Literary reviews by Tim Love.
Warning: Rather than reviews, these are often notes in preparation for reviews that were never finished, or pleas for help with understanding pieces. See Litref Reviews - a rationale for details.

Wednesday, 14 September 2016

"The Lost Art of Sinking" by Naomi Booth (Penned in the margins, 2015)

Ester got into swooning because her mother, an ex ballet dancer, liked it - "There is no falling in love without the swoon" (p.15). After her mother's death she finds ever more ways to swoon (including approaching an artist who specialized in photographing asphyxiated people, and spending a day shadowing a phlebotomist), drifting from man to man, job to job. One man collects her from school - "He sometimes had a bag of chips waiting for me, making the front seat warm and salty-damp when I sat on it in my school skirt" (p.38). While she's staying in a squat, a fellow squatter kills himself and his dog is put down, which puzzled me. Perhaps it's supposed to echo the other suicide?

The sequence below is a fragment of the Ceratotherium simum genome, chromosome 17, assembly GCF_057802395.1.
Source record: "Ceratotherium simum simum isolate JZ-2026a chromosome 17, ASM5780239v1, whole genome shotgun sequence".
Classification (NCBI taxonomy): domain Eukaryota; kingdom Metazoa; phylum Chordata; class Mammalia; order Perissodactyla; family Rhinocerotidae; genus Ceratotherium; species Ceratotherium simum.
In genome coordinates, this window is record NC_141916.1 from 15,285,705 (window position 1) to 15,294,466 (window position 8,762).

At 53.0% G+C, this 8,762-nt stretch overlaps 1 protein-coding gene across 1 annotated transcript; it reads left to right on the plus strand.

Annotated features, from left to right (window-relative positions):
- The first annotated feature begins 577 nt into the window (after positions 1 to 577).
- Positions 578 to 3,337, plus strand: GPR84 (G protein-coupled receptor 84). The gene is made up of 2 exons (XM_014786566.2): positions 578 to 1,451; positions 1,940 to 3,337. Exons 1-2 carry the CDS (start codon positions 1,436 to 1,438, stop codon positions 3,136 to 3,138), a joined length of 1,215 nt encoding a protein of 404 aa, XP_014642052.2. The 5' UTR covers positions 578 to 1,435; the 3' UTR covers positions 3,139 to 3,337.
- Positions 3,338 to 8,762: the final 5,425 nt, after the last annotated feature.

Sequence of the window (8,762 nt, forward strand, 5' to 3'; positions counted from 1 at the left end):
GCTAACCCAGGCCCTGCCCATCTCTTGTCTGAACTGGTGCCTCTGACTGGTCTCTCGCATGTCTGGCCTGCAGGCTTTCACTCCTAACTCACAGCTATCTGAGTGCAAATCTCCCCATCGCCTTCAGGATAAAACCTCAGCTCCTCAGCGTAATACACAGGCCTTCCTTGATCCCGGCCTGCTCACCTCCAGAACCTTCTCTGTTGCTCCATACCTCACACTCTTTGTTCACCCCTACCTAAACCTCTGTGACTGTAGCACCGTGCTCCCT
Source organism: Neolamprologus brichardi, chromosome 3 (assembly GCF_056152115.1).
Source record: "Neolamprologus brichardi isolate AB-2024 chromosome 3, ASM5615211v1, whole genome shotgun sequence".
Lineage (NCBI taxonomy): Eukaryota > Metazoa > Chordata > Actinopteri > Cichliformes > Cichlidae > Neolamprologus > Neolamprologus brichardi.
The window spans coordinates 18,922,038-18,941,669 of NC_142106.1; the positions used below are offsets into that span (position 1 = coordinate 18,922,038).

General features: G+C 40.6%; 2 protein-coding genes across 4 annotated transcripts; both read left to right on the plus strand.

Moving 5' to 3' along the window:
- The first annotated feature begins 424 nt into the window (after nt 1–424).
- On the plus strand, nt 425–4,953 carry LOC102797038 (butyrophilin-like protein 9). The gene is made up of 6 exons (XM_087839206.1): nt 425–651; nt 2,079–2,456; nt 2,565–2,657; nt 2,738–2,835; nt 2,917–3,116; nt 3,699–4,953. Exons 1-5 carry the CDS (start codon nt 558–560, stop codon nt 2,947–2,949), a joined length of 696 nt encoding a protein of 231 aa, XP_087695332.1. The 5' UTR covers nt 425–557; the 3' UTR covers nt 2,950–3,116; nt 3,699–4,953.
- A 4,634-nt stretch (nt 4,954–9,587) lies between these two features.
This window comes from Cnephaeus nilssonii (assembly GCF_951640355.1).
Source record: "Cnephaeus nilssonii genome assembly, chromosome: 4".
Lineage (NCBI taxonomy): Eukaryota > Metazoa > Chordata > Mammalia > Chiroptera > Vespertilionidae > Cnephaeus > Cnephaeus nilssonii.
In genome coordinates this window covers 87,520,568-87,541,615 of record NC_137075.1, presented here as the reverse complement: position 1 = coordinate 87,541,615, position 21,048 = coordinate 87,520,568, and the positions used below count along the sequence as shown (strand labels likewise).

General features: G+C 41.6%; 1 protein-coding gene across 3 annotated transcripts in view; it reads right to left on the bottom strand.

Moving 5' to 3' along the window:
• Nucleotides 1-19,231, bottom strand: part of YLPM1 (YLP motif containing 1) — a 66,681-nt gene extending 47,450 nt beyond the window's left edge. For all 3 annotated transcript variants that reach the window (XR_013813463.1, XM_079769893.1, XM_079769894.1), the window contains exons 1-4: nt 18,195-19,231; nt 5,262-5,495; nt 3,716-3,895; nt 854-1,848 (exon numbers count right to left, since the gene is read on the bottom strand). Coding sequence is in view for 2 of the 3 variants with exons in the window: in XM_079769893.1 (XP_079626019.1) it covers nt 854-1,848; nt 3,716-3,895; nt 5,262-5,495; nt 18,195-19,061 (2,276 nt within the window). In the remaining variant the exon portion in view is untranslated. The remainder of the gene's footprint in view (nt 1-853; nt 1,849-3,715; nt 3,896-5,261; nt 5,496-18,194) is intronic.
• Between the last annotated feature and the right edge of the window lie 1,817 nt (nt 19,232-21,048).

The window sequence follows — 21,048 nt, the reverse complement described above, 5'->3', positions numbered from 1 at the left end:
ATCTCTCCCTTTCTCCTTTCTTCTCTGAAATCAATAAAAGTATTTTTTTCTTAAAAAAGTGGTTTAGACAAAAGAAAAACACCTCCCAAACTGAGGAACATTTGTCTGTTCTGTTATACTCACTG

Descriptions of streets and interiors are sharp. Smelly men, fractals and alcoholic mothers are repeated themes. I think the final disclosure that her mother's death was a staged suicide is supposed to be a surprise, but I'd assumed it.

It has elements of an off-beat comedy, and the people we meet on the way have interesting stories to tell. Her swooning-wish at times seems like a wish to lose Self, verging (with the artist) towards suicidal thoughts. But she backs down each time.

Other reviews

  • Goodreads
  • Sameer Rahim (Prospect Magazine)
  • Bethany W Pope (Sabotage Reviews) (early chapters are faintly reminiscent of good student work and could have stood some revision. This novella definitely gathers strength and force as it moves along)

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